He Was a Nut.
Best war biography I’ve seen, it captures the complicated picture of Patton.
American Film Institutes Ranking: #89/100
Awards: Nominated for ten , winning seven for Best Picture, Director, Actor, Original Screenplay and others.
This particular DVD opened with the Francis Ford Coppola (who won an oscar for Best Original Screenplay). He was quick to talk about the trouble of depicting Patton — he had to balance pressure from the Far Right and Far Left political spectrums wanting to turn him into a caricature for their own purposes when he was much more than that.
Coppola found the right balance, bringing to light all the positive, negative, and crazy attributes that makes Patton worthy of his own eponymous film.
The opening scene is an amalgamation of every speech Patton ever gave, giving you a quick introduction into his character.
It quickly returns to the reality of war in North Africa where an American Corps has been easily defeated. Patton gets assigned as their leader and quickly turns around their fortunes. He begins to insert himself into politics of war, pushing to carry on more important missions. When the Allied leaders don’t agree, or want to demur to have other leaders get proper recognition, Patton decides to go rouge — he goes ahead with his own original plan and gets the glory of freeing strategically important locations in Sicily.
Patton becomes mired in political quagmires: he slaps a patient suffering from PTSD, calling him a coward; he offends other Allied members, particularly the Soviet Union; he makes insubordinate statements to the press. Because of this, he is removed from leadership, not finding a place within the D-Day invasion. Eventually he is recalled when necessary, and he once again performs brilliantly, performing a mission in a timeframe no one believed possible and being integral to the surrender of Germany.
The film ends with him reciting military history, a favorite subject of Patton, where he recalls that Roman conquerers upon returning home to celebrate had a Slave whisper their ears during victory parades “all glory is fleeting” to remind them of reality.
Patton the person is deeply interesting, having a multitude of behaviors and flair that make him a useful character study.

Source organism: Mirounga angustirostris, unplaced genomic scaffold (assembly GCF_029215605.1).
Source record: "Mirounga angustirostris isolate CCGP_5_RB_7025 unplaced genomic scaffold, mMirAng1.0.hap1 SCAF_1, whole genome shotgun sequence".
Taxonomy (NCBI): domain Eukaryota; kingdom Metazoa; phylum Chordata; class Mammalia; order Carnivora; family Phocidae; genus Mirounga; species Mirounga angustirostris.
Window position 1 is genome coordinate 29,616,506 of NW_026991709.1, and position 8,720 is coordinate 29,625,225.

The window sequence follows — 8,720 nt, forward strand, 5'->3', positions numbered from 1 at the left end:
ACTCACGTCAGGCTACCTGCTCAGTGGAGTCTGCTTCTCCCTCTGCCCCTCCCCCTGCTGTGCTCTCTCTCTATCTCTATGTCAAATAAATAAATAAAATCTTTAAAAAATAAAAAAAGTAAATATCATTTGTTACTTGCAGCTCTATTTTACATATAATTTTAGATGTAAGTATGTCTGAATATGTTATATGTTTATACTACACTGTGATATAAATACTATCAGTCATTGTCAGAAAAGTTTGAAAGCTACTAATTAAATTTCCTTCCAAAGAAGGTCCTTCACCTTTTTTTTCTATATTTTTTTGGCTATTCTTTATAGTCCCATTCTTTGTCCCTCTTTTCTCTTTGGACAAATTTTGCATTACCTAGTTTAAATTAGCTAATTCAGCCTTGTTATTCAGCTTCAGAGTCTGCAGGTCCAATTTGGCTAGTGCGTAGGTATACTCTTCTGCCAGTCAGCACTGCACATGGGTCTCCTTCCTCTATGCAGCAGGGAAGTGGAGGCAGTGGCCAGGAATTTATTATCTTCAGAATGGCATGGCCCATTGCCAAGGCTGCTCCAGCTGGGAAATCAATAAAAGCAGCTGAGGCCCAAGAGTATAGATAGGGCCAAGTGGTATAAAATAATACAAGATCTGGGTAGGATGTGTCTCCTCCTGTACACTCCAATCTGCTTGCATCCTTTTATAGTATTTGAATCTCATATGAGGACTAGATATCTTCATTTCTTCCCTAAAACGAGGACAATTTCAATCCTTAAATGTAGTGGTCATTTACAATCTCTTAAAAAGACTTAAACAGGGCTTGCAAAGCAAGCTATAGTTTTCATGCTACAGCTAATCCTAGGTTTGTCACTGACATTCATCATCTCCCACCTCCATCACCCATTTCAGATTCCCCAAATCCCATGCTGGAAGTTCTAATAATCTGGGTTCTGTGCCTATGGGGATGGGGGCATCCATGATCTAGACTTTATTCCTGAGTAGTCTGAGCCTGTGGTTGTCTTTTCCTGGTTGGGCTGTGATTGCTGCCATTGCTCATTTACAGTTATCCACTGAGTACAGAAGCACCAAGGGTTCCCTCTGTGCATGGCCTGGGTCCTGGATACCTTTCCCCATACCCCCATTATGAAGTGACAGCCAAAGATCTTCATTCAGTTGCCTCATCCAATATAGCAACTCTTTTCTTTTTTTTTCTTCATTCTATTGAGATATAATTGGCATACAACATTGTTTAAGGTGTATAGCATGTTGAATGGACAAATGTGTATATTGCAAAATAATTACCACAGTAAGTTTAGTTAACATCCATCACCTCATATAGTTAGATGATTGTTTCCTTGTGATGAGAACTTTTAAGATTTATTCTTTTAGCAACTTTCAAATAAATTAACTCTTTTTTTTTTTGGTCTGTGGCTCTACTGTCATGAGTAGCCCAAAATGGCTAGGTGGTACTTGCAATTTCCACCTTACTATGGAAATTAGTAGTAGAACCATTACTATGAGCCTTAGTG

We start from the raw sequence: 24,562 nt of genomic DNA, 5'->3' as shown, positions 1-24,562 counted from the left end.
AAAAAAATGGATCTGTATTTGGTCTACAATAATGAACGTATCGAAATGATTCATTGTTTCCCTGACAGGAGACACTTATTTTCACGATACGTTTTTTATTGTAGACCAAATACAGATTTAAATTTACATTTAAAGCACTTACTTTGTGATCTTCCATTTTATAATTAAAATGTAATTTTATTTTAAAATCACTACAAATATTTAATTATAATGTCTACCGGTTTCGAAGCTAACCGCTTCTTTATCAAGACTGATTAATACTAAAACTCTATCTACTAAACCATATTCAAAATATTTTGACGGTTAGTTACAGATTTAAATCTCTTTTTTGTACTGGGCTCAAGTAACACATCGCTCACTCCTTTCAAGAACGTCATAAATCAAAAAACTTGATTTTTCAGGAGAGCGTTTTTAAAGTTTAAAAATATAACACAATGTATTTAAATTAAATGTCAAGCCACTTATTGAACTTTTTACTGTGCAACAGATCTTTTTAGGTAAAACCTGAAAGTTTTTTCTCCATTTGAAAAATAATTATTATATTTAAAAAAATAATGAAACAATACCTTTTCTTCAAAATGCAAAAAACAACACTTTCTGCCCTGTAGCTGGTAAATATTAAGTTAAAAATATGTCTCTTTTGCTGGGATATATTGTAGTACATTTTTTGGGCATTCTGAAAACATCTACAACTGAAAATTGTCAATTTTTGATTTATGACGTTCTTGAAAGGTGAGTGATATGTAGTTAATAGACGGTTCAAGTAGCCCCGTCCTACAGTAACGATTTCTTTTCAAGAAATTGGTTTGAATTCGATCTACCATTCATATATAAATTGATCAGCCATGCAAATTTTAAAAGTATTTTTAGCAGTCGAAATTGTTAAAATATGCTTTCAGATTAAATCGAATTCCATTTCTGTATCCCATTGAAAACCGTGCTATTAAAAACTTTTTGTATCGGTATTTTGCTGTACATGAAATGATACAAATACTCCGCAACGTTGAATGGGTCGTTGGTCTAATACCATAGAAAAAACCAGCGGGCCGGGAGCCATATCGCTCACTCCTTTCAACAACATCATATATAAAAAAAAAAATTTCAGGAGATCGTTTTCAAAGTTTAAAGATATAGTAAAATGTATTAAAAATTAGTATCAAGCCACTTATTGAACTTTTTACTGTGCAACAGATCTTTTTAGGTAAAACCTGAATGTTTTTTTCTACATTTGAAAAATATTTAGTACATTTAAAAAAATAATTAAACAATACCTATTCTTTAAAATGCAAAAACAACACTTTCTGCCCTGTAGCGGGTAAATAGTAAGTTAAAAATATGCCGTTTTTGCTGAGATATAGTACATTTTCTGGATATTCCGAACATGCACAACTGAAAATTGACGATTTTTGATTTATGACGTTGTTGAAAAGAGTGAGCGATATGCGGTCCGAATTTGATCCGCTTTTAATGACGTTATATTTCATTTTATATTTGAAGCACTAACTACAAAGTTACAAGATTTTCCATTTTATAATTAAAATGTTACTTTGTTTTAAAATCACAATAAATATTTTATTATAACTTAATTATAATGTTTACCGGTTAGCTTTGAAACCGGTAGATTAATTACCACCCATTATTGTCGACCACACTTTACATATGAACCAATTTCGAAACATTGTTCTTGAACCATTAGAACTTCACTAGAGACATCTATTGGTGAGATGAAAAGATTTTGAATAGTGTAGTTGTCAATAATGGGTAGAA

He’s deeply conservative and religious, but he believes in the idea of reincarnation and attests to being at every battle there ever was. He espouses classic virtues, such as discipline and a mind-over-matter attitude, but is just as quick to be histrionic and requires immense ego stroking to placate. Especially bright, he is the perfect warrior and was a much needed force on the Allied side. He was also completely out of place in a globalized post-war, never interested in making a transition to being an administrator.
The movie had to attack all of these angles, which I think it did so in fine fashion. Patton comes across as he must have to others in his time: erudite, bombastic, and a superb general.
It’s so hard to get a good grip on a mythical man. Patton did and said so many different things, you could prop him up to make him look however you wanted. This film was a refreshing depiction from a neutral space: we get to see a lot of different things about him.
While I’m still not sure what to believe, I do know he was one of a kind. Maybe his faith in reincarnation has been rewarded, and he’s already on his next great conquest.
Other People’s Take:
- Falcon at the Movies:“Patton (1970) is a movie more successful than any other character study I’ve seen.”
- Pete Lorie:“Patton starts big, with one of the most iconic visuals in cinema history. And it sustains that for the next three hours.”
- NY Movie Reviews: “Patton is certainly deserving of its Best Picture win, although you’re likely to find many who feel Robert Altman’s MASH is the one that held up the best over the years,”